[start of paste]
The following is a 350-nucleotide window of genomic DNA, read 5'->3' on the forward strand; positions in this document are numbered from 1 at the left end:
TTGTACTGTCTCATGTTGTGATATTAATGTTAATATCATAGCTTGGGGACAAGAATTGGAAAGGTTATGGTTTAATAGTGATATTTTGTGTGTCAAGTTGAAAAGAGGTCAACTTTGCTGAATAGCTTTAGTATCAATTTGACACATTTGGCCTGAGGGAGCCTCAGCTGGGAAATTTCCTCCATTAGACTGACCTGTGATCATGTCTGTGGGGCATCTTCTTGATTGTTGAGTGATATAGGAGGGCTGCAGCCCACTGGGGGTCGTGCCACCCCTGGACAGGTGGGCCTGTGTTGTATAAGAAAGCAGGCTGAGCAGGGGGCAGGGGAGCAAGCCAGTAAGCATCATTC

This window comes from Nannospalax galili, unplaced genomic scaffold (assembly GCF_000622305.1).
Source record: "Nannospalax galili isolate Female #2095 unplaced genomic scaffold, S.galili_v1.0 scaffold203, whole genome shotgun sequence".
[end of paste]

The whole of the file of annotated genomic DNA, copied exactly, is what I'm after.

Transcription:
The following is a 350-nucleotide window of genomic DNA, read 5'->3' on the forward strand; positions in this document are numbered from 1 at the left end:
TTGTACTGTCTCATGTTGTGATATTAATGTTAATATCATAGCTTGGGGACAAGAATTGGAAAGGTTATGGTTTAATAGTGATATTTTGTGTGTCAAGTTGAAAAGAGGTCAACTTTGCTGAATAGCTTTAGTATCAATTTGACACATTTGGCCTGAGGGAGCCTCAGCTGGGAAATTTCCTCCATTAGACTGACCTGTGATCATGTCTGTGGGGCATCTTCTTGATTGTTGAGTGATATAGGAGGGCTGCAGCCCACTGGGGGTCGTGCCACCCCTGGACAGGTGGGCCTGTGTTGTATAAGAAAGCAGGCTGAGCAGGGGGCAGGGGAGCAAGCCAGTAAGCATCATTC

This window comes from Nannospalax galili, unplaced genomic scaffold (assembly GCF_000622305.1).
Source record: "Nannospalax galili isolate Female #2095 unplaced genomic scaffold, S.galili_v1.0 scaffold203, whole genome shotgun sequence".